When fuel tanks project into the body area, these either have to be accommodated in place, or the tanks have to be moved. In the case of the gen3 body we always either relocate the present tanks, or more typically replace them with smaller tanks (2×100 gallons) and locate them forward of the required body position. Why replace the tanks instead of moving them? Well, we will move them if they are small enough to fit the space, and they do not have serious corrosion on them. However, in at least 75% of the cases the tanks have leaks under the straps due to corrosion and/or debris – thus we replace them.

Relocating or replacing the tanks, and dealing with fairing fit issues are things you should consider when determining what style of bed meets your mission profile and needs/wants. While the cost of doing this is not great, as compared to the entire project cost, it does add up. With the sports/utility bed neither of these issues are considerations – that bed is designed to fit over the tanks.

Volvo 2018 and older

Typically on pre-2019 trucks we move the fuel tanks forward or replace them, and then fabricate a small filler plate to transition from the bed to the fairing. The 2018 Volvo below has a gen3 body on it with the filler plate. This truck had the fuel tanks moved forward instead of replacing them – what we do depends on both cost and condition of the tanks. Note that we also have to adapt the body to the new fuel fill locations. This requires custom fill necks.

2018 Volvo with filler plate between the body and fairings.
Same truck as above.

Volvo 2019 and newer

The 2019+Volvo fairing can be ordered flared out to 102″. This matches the body well. On this new truck we ordered tanks that do not interfere with the body, and ordered the flared fairings. This is the ideal configuration.

When we order a new truck we specify the tank location and size – thus avoiding any bed interference or adaptation issues. We also specify the style of fairing that we want so that it integrates well with the body for a cohesive look.

Final fairing/body integration on an “ordered” truck. The tank fairing flares out to meet the body – it is a very sleek look.

Used Volvo’s that are 2019 and newer will not come with a fairing like we order (above). They typically come with a step fairing, and a tank fairing that stops short of the vertical cab fairing – as shown below. Moving the tanks and eliminating the step fairing results in a “void” in the fairing line. Note that the fairing ends are also angled on the new body style. This is a challenging problem to solve.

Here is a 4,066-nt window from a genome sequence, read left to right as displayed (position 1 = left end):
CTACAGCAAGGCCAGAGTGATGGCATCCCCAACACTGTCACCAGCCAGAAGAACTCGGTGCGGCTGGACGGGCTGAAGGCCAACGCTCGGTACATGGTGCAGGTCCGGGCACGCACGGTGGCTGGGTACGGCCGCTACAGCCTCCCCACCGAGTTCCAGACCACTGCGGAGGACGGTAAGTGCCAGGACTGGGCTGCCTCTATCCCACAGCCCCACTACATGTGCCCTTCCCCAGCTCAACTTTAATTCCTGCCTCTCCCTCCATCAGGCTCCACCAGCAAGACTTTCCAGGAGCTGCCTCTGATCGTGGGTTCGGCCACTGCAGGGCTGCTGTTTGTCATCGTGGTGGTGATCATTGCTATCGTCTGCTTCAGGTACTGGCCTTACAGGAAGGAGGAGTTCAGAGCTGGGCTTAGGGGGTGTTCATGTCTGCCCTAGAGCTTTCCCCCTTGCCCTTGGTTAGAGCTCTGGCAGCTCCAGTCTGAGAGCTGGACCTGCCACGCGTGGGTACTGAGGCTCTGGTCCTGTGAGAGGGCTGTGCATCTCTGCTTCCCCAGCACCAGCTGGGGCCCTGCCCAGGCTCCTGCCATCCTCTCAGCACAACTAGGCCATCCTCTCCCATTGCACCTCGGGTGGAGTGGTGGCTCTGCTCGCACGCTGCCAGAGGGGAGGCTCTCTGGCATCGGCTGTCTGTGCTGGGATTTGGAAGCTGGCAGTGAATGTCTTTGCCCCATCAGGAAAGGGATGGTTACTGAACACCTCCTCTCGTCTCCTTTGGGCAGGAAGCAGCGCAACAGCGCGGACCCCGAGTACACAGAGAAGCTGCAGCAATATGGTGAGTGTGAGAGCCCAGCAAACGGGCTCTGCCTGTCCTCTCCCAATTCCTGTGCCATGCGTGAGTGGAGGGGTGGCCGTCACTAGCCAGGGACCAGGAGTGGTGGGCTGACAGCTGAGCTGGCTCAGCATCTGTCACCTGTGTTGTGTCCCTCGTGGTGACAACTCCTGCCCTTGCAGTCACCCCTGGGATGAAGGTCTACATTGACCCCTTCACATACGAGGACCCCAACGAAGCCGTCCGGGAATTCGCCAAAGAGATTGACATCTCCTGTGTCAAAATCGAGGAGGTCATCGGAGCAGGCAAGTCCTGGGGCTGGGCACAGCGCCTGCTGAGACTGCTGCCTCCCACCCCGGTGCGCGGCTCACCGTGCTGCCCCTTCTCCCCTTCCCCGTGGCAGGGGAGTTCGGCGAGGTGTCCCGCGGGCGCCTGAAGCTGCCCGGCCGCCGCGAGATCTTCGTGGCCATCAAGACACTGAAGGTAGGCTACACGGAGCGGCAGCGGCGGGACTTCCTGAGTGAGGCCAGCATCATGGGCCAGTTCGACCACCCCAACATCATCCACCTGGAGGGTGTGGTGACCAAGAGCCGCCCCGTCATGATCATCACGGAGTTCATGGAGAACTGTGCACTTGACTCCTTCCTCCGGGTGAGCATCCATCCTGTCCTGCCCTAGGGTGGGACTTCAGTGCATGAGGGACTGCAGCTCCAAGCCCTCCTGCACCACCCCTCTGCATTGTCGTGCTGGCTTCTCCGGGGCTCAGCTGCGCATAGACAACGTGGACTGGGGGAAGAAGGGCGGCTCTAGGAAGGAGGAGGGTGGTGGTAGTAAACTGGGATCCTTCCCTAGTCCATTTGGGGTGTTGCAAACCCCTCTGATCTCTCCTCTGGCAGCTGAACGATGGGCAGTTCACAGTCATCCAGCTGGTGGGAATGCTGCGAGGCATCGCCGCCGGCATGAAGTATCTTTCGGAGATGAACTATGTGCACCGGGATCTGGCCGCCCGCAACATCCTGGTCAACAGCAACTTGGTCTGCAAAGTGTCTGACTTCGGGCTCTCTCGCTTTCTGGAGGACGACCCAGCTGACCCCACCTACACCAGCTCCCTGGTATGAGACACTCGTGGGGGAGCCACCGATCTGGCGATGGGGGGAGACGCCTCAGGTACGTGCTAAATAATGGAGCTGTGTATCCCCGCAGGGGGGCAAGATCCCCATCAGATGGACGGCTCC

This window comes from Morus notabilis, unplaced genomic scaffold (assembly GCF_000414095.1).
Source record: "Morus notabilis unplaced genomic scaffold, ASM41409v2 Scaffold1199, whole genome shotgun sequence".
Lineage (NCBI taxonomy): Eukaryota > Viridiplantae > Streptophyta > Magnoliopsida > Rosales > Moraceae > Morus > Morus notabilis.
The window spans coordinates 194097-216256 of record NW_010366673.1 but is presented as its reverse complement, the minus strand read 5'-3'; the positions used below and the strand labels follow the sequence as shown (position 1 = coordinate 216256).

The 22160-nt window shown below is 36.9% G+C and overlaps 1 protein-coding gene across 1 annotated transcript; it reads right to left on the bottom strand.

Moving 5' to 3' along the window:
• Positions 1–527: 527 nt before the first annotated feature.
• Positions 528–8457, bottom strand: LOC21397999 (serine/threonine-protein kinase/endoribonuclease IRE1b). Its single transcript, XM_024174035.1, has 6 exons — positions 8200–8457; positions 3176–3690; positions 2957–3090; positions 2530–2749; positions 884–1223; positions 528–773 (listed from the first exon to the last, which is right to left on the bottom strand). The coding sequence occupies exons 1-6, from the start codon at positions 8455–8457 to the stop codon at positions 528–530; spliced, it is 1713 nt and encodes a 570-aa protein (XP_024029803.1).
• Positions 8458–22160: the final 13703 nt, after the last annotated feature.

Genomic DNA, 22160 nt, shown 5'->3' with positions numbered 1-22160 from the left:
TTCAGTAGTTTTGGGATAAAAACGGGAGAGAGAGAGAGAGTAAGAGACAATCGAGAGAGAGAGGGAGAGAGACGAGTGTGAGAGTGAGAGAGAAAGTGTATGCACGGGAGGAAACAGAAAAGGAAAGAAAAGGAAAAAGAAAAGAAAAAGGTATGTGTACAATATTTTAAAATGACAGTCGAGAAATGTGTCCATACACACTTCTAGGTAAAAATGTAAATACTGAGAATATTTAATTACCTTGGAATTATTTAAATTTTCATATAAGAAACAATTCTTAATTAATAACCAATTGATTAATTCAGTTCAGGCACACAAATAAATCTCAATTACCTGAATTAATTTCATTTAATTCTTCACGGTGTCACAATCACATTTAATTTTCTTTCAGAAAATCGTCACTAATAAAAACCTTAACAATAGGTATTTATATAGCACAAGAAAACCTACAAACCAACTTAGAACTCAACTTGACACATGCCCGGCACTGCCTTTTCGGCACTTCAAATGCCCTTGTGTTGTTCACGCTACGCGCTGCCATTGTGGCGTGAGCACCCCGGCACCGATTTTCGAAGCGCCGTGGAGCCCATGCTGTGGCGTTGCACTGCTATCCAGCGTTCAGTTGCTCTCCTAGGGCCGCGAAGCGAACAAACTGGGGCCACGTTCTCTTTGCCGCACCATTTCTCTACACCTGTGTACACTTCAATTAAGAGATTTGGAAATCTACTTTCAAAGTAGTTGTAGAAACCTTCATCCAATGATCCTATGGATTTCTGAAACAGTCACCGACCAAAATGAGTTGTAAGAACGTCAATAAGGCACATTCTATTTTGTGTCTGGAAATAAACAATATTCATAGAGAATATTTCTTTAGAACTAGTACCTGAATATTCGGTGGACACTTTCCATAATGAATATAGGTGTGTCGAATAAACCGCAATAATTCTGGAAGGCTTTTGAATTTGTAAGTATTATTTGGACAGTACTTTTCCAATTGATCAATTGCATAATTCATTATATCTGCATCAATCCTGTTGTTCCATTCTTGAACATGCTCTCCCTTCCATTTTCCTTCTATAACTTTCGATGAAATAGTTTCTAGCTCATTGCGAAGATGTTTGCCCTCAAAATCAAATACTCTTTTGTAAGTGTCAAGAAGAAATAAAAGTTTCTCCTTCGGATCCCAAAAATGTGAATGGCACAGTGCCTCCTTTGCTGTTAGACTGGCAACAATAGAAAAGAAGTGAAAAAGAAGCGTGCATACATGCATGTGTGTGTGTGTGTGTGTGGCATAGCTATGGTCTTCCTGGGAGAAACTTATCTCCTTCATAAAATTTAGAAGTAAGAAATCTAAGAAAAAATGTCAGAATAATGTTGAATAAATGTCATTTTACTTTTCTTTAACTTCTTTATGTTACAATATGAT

Step fairings with large tanks – on a 2019+ Volvo. Tanks have to move, and the tank fairings end before the bed would start. Notice the angle on the fairing ends.

While we can order replacement fairings and brackets to duplicate the look and function of our “new order” trucks, this is a very expensive solution – on the order of $7500 for both sides just for the parts. Then add labor and paint. It does give you the look of the ordered truck, though. We can also search for used parts – although these are difficult to find. In the end, used is usually not a viable option because of that.

The solution we typically use is to modify the step fairing and use it as a filler for the gap that would otherwise be present between the truck fairing and the body. While this is not an ideal solution, it is acceptable to most, and the modifications are a much more viable solution cost-wise.

Modified fairings on a 2019+ Volvo. These better integrate the body to the truck. The fuel tanks have been replaced as well, since the body comes up to near the vertical cab fairing line.

Non-Volvo Trucks

How we handle the fairing transition on non-Volvo trucks depends on the particular brand, and the layout of both the tanks and fairings. We need to know these details before building the bed, because it is typical that we have to make modifications based on the truck configuration.

Kenworth T680 transition. Note how the tank fairings flare outward.
International. These fairing flare outward but are also sculpted.
M2 with integrated headache rack instead of a drom box. Note we angled the bed inward to match the narrower cab, and the headache rack follows that angle.